Here are the kid-friendly hikes, all drawn from my book: Boise Trail Guide: 75 Hiking and Running Routes Close to Home.

1. Owl's Roost-Red Fox Loop. This is an easy 2.2-mile loop in the Central Foothills, starting and finishing from Camelsback Park (13th and Heron) in Boise. Rated easy. This one is great for infants or toddlers in the backpack or young kids who might be able to walk that far. Start from behind the tennis courts in the east side of the park or on the north end of 9th Street. Go north on Red Fox Trail, cross 8th Street, and come back on Owl's Roost. You'll find Owl's Roost next to the Foothills Learning Center.

2. Castle Rock - Table Rock Loop. This hike is called "Foothills on the Rocks" in my guidebooks. It's best done on foot because the trails are quite steep in a few places, especially in the approach to Table Rock on the south face. Trip distance is 4.35 miles. Travel time is 1.5-2 hours. Rated strenuous. Take Warm Springs Avenue east to the Old Penitentiary. Park behind the Bishop's House at the public trailhead. Take Castle Rock Trail #19 to the top of Castle Rock. If you have small kids, this can be your destination and loop back to the trailhead. Otherwise, take Trail #15 from the top of Castle Rock and climb to the top of Table Rock. Enjoy the view. Do a loop of Table Rock on Trails #16 and #17 and then retrace your steps back to the trailhead. It's a good workout.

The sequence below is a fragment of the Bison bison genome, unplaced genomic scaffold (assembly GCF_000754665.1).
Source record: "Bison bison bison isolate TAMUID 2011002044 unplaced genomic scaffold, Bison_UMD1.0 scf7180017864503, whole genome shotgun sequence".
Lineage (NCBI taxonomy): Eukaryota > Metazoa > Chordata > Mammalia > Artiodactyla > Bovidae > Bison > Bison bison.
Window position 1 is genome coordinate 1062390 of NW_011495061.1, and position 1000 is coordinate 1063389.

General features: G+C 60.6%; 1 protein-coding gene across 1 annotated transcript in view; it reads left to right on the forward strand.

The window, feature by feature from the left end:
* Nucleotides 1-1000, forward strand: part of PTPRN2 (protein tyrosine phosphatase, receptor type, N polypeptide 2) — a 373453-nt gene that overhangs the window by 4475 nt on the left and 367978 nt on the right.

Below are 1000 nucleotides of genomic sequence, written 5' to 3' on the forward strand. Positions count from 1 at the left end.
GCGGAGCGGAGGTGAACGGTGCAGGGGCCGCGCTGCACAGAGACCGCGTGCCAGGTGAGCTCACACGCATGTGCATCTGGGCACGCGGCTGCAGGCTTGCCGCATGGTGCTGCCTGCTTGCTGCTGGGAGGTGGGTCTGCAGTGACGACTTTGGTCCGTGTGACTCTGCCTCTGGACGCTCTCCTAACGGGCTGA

3. Surprise Valley - Oregon Trail Loop. It's 2.6 miles and 1 hour hiking time. Rated easy. Start from Trinity Presbyterian Church in Surprise Valley (don't park there on Sunday morning). The church is on the right side as you drive into the Surprise Valley area on Surprise Way, off of Boise Avenue or Amity. Go behind the church and pick up the public trail that runs along the base of the basalt cliff, follow that for a mile or so, and then go up the Kelton Ramp, a rocky two-track where Oregon Trail wagons descended into the Boise Valley. Once on top of the rim, you can follow a trail that stays close to the rim, or several others on the flat portion of the Oregon Trail Reserve Park, and complete the loop.

Learning about Oregon Trail history is the teachable moment on this trail. This is what one of the interpretive signs says: Standing here, you are only a short hike away from original Oregon Trail ruts. Pioneers by the thousands walked and rode through this very country. Turning wagon wheels represented more than simply a people moving West; as the wheels turned so did the pages of our history, uniting our nation from coast to coast."